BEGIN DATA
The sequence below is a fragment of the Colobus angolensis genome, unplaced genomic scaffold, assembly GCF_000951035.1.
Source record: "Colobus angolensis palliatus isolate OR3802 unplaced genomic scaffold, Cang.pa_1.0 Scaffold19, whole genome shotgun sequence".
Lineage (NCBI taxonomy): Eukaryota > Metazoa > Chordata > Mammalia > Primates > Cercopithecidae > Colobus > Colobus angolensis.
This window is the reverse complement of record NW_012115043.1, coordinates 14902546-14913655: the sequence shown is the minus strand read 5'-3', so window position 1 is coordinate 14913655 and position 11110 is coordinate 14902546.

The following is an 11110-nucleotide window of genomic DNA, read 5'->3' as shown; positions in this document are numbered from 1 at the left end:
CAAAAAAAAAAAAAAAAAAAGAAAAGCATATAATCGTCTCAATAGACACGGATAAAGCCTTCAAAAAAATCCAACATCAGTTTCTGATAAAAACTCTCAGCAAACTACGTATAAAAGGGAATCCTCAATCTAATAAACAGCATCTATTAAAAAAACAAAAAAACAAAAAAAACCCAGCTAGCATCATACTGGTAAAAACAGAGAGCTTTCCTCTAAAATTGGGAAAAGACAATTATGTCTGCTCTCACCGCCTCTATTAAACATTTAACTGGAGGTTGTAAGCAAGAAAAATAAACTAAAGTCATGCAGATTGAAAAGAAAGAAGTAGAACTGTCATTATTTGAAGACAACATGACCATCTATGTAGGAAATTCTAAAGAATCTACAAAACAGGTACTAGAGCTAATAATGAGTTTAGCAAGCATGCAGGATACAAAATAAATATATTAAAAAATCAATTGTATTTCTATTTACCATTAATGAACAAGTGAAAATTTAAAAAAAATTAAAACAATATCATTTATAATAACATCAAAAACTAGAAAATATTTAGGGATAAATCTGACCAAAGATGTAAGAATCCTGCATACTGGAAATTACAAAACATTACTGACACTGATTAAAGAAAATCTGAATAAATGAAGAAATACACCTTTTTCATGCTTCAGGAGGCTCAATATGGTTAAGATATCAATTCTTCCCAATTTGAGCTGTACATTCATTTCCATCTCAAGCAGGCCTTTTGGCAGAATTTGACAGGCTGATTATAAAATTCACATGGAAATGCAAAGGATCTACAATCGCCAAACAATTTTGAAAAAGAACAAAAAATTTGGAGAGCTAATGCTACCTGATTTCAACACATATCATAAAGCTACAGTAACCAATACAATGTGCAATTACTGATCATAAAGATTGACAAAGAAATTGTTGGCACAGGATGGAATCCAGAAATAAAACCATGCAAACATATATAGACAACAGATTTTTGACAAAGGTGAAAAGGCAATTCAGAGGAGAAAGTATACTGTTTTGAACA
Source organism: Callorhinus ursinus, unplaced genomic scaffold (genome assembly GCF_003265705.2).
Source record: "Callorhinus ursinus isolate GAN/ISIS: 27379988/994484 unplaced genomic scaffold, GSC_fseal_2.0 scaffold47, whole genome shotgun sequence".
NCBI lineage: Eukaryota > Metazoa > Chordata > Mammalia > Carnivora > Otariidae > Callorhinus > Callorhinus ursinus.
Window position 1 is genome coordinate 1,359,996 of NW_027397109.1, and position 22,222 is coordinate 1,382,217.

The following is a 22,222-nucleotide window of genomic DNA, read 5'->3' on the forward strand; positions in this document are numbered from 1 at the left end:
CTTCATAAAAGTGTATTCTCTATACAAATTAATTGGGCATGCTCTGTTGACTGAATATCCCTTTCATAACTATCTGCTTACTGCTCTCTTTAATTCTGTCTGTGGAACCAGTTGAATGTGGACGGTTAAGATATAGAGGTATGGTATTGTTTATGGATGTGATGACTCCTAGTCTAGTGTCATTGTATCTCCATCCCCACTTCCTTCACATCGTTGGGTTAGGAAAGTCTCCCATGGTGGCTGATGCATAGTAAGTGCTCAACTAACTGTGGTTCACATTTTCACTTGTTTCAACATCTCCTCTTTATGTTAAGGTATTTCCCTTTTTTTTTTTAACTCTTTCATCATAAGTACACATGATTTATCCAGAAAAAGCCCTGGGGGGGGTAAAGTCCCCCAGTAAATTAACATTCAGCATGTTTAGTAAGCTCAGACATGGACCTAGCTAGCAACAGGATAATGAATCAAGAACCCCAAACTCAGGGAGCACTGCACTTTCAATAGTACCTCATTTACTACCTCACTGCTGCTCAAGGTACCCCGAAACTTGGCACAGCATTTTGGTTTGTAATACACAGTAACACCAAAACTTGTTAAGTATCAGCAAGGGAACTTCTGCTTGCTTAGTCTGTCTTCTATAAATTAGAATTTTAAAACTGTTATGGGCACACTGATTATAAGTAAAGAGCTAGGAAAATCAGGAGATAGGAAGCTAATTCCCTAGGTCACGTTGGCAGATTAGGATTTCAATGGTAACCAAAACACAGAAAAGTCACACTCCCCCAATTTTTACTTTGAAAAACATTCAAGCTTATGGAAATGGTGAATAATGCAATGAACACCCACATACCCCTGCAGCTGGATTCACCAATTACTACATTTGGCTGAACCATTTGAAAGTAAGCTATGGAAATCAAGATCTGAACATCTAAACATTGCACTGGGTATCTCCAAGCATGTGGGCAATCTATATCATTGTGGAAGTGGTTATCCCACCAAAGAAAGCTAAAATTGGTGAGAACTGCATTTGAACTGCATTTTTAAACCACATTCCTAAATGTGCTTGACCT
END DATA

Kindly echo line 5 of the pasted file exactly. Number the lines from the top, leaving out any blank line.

The following is an 11110-nucleotide window of genomic DNA, read 5'->3' as shown; positions in this document are numbered from 1 at the left end: